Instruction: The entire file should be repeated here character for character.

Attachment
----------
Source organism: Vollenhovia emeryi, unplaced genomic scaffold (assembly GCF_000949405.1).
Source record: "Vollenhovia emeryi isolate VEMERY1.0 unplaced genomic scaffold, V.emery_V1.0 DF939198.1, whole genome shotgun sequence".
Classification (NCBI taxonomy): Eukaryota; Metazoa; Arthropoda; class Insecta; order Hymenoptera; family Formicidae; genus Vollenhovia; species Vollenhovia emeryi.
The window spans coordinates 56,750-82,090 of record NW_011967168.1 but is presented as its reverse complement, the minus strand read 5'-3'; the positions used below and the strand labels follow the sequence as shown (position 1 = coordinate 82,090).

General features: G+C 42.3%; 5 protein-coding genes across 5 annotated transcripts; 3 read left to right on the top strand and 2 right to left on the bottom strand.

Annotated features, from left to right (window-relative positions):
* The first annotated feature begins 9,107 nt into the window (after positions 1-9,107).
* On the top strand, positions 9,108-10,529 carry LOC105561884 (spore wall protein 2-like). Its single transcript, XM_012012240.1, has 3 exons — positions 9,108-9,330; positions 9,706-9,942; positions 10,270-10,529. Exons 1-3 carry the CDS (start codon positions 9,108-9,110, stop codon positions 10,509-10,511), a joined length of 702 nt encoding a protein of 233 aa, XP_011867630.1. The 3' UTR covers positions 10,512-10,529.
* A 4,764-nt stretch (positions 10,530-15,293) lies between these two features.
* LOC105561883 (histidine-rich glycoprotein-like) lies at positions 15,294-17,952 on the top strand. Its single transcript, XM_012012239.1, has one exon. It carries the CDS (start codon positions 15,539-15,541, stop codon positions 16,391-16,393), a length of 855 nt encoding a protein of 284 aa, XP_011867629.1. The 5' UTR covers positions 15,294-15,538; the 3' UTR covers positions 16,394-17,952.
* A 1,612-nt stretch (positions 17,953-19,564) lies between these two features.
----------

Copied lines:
Source organism: Vollenhovia emeryi, unplaced genomic scaffold (assembly GCF_000949405.1).
Source record: "Vollenhovia emeryi isolate VEMERY1.0 unplaced genomic scaffold, V.emery_V1.0 DF939198.1, whole genome shotgun sequence".
Classification (NCBI taxonomy): Eukaryota; Metazoa; Arthropoda; class Insecta; order Hymenoptera; family Formicidae; genus Vollenhovia; species Vollenhovia emeryi.
The window spans coordinates 56,750-82,090 of record NW_011967168.1 but is presented as its reverse complement, the minus strand read 5'-3'; the positions used below and the strand labels follow the sequence as shown (position 1 = coordinate 82,090).

General features: G+C 42.3%; 5 protein-coding genes across 5 annotated transcripts; 3 read left to right on the top strand and 2 right to left on the bottom strand.

Annotated features, from left to right (window-relative positions):
* The first annotated feature begins 9,107 nt into the window (after positions 1-9,107).
* On the top strand, positions 9,108-10,529 carry LOC105561884 (spore wall protein 2-like). Its single transcript, XM_012012240.1, has 3 exons — positions 9,108-9,330; positions 9,706-9,942; positions 10,270-10,529. Exons 1-3 carry the CDS (start codon positions 9,108-9,110, stop codon positions 10,509-10,511), a joined length of 702 nt encoding a protein of 233 aa, XP_011867630.1. The 3' UTR covers positions 10,512-10,529.
* A 4,764-nt stretch (positions 10,530-15,293) lies between these two features.
* LOC105561883 (histidine-rich glycoprotein-like) lies at positions 15,294-17,952 on the top strand. Its single transcript, XM_012012239.1, has one exon. It carries the CDS (start codon positions 15,539-15,541, stop codon positions 16,391-16,393), a length of 855 nt encoding a protein of 284 aa, XP_011867629.1. The 5' UTR covers positions 15,294-15,538; the 3' UTR covers positions 16,394-17,952.
* A 1,612-nt stretch (positions 17,953-19,564) lies between these two features.